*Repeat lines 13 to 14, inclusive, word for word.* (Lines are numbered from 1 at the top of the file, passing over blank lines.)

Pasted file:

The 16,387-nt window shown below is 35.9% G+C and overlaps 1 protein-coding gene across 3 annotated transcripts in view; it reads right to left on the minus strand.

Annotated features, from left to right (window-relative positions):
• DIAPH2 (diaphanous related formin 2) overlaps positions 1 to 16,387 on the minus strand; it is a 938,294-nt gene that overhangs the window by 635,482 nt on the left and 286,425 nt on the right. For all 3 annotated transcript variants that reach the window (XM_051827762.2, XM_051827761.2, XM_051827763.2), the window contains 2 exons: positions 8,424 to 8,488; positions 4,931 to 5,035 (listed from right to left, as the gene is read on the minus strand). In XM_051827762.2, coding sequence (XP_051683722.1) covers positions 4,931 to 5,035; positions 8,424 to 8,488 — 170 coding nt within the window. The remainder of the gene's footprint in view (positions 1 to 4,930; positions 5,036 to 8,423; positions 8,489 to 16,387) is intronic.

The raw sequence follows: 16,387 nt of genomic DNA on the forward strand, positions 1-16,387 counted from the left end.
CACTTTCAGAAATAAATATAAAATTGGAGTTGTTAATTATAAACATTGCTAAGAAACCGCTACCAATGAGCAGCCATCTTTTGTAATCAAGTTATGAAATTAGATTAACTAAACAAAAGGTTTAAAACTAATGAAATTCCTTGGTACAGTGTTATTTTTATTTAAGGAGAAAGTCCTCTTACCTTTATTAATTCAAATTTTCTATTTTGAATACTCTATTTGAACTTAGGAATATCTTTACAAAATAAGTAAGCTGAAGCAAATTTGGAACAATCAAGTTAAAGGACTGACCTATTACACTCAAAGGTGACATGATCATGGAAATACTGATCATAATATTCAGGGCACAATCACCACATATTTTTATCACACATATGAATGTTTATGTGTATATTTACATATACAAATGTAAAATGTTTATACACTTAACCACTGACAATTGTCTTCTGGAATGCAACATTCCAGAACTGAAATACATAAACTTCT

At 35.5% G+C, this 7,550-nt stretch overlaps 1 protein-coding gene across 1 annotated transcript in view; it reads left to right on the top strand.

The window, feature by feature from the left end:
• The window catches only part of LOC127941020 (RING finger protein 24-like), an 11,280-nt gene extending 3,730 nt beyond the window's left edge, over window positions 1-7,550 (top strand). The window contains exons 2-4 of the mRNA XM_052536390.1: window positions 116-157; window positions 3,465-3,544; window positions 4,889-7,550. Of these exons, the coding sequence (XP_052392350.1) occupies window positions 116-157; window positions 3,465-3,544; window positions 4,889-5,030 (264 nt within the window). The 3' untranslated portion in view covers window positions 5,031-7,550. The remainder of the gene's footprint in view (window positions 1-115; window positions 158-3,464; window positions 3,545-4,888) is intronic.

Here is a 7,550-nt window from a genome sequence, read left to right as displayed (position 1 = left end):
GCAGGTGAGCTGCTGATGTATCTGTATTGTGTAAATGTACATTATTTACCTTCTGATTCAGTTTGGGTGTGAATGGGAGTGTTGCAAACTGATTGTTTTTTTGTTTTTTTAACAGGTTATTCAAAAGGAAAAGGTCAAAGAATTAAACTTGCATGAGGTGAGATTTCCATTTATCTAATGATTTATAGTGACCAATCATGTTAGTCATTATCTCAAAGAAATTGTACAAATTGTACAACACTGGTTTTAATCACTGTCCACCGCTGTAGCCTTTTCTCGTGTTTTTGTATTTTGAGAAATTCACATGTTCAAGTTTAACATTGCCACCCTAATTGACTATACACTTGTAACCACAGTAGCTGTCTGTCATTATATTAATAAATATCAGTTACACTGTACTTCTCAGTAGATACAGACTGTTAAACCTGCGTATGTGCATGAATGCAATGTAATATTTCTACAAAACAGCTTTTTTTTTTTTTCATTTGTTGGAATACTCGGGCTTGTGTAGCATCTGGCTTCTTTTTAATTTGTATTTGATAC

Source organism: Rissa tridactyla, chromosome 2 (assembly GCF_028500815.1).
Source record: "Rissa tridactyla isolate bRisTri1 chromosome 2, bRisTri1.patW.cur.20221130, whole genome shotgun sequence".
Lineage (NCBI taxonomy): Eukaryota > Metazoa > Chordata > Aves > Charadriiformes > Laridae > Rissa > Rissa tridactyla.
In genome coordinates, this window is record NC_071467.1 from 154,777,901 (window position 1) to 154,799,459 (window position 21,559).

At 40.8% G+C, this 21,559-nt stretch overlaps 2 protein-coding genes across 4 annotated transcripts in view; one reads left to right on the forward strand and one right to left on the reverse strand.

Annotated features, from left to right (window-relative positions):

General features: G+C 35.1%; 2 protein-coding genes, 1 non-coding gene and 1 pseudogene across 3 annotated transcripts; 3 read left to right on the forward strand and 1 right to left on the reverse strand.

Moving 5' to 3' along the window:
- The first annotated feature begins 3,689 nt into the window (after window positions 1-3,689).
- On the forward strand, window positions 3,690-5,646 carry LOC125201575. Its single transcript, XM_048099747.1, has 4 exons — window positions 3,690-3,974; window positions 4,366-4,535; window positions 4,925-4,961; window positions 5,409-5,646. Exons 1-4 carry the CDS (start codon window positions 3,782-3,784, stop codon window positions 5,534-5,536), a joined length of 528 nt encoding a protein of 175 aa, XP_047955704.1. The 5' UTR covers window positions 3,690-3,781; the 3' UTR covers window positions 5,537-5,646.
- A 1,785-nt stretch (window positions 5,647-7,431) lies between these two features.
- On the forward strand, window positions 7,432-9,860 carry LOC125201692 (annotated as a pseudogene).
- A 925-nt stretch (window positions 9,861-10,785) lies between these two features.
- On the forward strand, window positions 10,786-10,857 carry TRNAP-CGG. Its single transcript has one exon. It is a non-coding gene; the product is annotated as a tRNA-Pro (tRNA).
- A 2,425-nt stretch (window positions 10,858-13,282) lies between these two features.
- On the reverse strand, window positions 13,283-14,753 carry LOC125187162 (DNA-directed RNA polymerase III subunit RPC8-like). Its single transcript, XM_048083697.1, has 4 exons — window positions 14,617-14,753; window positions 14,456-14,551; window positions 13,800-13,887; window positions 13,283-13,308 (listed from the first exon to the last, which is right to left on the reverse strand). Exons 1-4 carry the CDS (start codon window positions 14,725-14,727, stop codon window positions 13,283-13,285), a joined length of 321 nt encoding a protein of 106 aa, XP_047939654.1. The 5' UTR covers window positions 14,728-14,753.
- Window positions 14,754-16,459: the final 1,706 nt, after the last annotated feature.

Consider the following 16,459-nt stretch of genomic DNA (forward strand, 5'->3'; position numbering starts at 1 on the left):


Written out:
Lineage (NCBI taxonomy): Eukaryota > Metazoa > Chordata > Aves > Charadriiformes > Laridae > Rissa > Rissa tridactyla.
In genome coordinates, this window is record NC_071467.1 from 154,777,901 (window position 1) to 154,799,459 (window position 21,559).